200,000 New Marine Viruses, Discovered In The Ocean

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According to the latest reports, it looks like almost 200k new virus species are lurking in the depths of the oceans.

This exciting new finding has been made during a pole to pole expedition that was carried out to survey marine life.

The finding has been said to be crucial because most research that has been carried out before it only discovered 15,000 species of viruses in the ocean.

Learning more about the evolution of life on the planet

According to expert opinions, the new finding could help humans learn more about the evolution of life on this planet, and it would also reveal more details about the potential consequences of climate change.

Scientists concluded this after they had analyzed samples that have been collected between 2009 and 2013 by a crew on board Tara, a vessel that conducted exploration in oceans for a lot of time.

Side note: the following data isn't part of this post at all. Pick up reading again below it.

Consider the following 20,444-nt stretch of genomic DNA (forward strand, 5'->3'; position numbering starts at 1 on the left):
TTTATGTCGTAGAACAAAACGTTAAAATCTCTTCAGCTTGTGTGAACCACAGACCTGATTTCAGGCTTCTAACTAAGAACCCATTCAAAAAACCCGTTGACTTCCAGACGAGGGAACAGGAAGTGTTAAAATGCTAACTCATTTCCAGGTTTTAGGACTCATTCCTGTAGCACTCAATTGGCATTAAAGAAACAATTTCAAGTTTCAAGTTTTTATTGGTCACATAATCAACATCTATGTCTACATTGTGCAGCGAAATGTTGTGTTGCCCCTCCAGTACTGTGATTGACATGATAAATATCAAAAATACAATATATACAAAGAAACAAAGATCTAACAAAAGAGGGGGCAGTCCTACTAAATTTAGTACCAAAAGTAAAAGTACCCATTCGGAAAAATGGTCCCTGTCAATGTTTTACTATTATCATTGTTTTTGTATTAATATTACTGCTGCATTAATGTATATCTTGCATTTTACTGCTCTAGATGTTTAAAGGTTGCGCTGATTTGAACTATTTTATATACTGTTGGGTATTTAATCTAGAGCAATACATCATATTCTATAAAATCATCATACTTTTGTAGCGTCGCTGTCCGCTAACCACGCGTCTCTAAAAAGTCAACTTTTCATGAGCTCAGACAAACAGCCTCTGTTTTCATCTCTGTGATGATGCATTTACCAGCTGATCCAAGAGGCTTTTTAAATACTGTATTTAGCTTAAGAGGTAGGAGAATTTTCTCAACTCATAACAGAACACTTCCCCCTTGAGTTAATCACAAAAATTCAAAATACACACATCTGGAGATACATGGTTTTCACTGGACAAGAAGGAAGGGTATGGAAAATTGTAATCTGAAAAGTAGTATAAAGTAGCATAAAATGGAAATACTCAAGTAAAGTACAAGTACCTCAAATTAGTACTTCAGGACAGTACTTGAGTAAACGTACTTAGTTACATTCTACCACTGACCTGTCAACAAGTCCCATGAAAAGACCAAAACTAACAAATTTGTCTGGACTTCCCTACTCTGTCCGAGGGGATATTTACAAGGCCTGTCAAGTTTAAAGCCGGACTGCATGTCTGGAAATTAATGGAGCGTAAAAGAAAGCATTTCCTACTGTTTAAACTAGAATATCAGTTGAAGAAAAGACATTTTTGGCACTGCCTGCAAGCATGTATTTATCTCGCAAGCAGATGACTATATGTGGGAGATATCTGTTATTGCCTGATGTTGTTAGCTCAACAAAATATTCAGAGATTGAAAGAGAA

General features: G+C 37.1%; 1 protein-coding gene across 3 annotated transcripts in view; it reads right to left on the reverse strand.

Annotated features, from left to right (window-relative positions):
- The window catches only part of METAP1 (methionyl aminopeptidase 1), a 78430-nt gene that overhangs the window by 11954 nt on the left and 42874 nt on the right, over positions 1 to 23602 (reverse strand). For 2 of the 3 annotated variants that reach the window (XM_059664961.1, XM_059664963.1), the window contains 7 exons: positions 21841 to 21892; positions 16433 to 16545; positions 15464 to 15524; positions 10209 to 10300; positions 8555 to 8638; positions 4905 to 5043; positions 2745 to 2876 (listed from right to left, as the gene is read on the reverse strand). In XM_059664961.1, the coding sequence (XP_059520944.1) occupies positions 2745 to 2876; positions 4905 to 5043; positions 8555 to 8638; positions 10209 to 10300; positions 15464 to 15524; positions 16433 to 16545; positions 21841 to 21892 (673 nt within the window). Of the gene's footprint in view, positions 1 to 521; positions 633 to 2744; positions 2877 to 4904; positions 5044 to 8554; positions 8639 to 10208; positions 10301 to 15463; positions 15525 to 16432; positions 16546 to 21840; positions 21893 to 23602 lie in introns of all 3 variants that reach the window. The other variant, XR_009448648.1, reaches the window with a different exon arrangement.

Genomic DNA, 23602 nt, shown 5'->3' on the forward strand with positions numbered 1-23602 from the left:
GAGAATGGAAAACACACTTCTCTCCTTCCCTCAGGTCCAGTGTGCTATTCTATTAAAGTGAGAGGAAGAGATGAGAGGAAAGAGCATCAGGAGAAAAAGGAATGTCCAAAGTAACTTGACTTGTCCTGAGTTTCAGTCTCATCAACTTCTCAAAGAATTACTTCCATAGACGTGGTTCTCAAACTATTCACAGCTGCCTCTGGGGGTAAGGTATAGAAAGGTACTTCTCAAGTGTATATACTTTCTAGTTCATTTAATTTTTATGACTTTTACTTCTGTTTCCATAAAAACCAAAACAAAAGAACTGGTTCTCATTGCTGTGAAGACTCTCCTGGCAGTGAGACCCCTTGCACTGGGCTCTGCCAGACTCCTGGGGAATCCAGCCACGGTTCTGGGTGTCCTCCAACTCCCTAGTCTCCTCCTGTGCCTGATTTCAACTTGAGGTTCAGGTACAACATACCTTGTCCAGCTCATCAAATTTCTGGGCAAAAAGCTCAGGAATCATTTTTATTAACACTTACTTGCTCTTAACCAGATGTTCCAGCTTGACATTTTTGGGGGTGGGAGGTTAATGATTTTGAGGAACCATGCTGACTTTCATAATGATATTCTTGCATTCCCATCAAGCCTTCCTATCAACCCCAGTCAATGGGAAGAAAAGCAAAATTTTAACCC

“Viruses are these tiny things that you can’t even see, but because they’re present in such huge numbers, they really matter. We’ve developed a distribution map that is foundational for anyone who wants to study how viruses manipulate the ecosystem. There were many things that surprised us about our findings,” according to Matthew Sullivan, a microbiologist at the Ohio State University, as Eurekalert.org reports.

The Arctic ocean is filled with biodiversity 

Following this discovery, researchers split the viruses into five ecological zones.

The Arctic ocean where scientists did not expect such biodiversity turned out to be the hotspot of life as Ibtimes puts it. This shows the fact that oceans are mysterious worlds which need lots of future analysis.

“Having a new map of where these viruses are located can help us understand this ocean carbon ‘pump’ and, more broadly, biogeochemistry that impacts the planet. Previous ocean ecosystem models have commonly ignored microbes, and rarely included viruses, but we now know they are a vital component to include,” said Sullivan.

These new findings were published in Journal Cell.


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